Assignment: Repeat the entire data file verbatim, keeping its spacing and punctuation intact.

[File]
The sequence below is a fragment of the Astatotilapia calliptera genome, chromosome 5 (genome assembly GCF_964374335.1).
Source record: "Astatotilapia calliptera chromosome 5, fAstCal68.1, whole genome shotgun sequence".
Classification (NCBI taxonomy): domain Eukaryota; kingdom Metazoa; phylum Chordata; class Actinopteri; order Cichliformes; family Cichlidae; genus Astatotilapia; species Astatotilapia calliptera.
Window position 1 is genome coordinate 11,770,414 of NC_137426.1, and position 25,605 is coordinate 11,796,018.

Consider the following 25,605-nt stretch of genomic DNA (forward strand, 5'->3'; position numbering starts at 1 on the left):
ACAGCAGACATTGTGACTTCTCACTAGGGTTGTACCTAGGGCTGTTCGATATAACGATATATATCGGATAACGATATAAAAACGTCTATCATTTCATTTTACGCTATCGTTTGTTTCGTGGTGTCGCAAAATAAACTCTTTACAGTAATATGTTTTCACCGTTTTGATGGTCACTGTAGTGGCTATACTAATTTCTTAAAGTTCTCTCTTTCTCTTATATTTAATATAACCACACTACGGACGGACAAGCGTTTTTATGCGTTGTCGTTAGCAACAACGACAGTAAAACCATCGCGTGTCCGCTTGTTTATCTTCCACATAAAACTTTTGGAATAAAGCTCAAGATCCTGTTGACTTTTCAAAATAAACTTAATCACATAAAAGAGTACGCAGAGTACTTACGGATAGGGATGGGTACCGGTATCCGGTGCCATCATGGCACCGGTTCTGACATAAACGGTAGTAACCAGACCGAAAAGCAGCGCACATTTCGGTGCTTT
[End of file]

The sequence below is a fragment of the Astatotilapia calliptera genome, chromosome 5 (genome assembly GCF_964374335.1).
Source record: "Astatotilapia calliptera chromosome 5, fAstCal68.1, whole genome shotgun sequence".
Classification (NCBI taxonomy): domain Eukaryota; kingdom Metazoa; phylum Chordata; class Actinopteri; order Cichliformes; family Cichlidae; genus Astatotilapia; species Astatotilapia calliptera.
Window position 1 is genome coordinate 11,770,414 of NC_137426.1, and position 25,605 is coordinate 11,796,018.

Consider the following 25,605-nt stretch of genomic DNA (forward strand, 5'->3'; position numbering starts at 1 on the left):
ACAGCAGACATTGTGACTTCTCACTAGGGTTGTACCTAGGGCTGTTCGATATAACGATATATATCGGATAACGATATAAAAACGTCTATCATTTCATTTTACGCTATCGTTTGTTTCGTGGTGTCGCAAAATAAACTCTTTACAGTAATATGTTTTCACCGTTTTGATGGTCACTGTAGTGGCTATACTAATTTCTTAAAGTTCTCTCTTTCTCTTATATTTAATATAACCACACTACGGACGGACAAGCGTTTTTATGCGTTGTCGTTAGCAACAACGACAGTAAAACCATCGCGTGTCCGCTTGTTTATCTTCCACATAAAACTTTTGGAATAAAGCTCAAGATCCTGTTGACTTTTCAAAATAAACTTAATCACATAAAAGAGTACGCAGAGTACTTACGGATAGGGATGGGTACCGGTATCCGGTGCCATCATGGCACCGGTTCTGACATAAACGGTAGTAACCAGACCGAAAAGCAGCGCACATTTCGGTGCTTT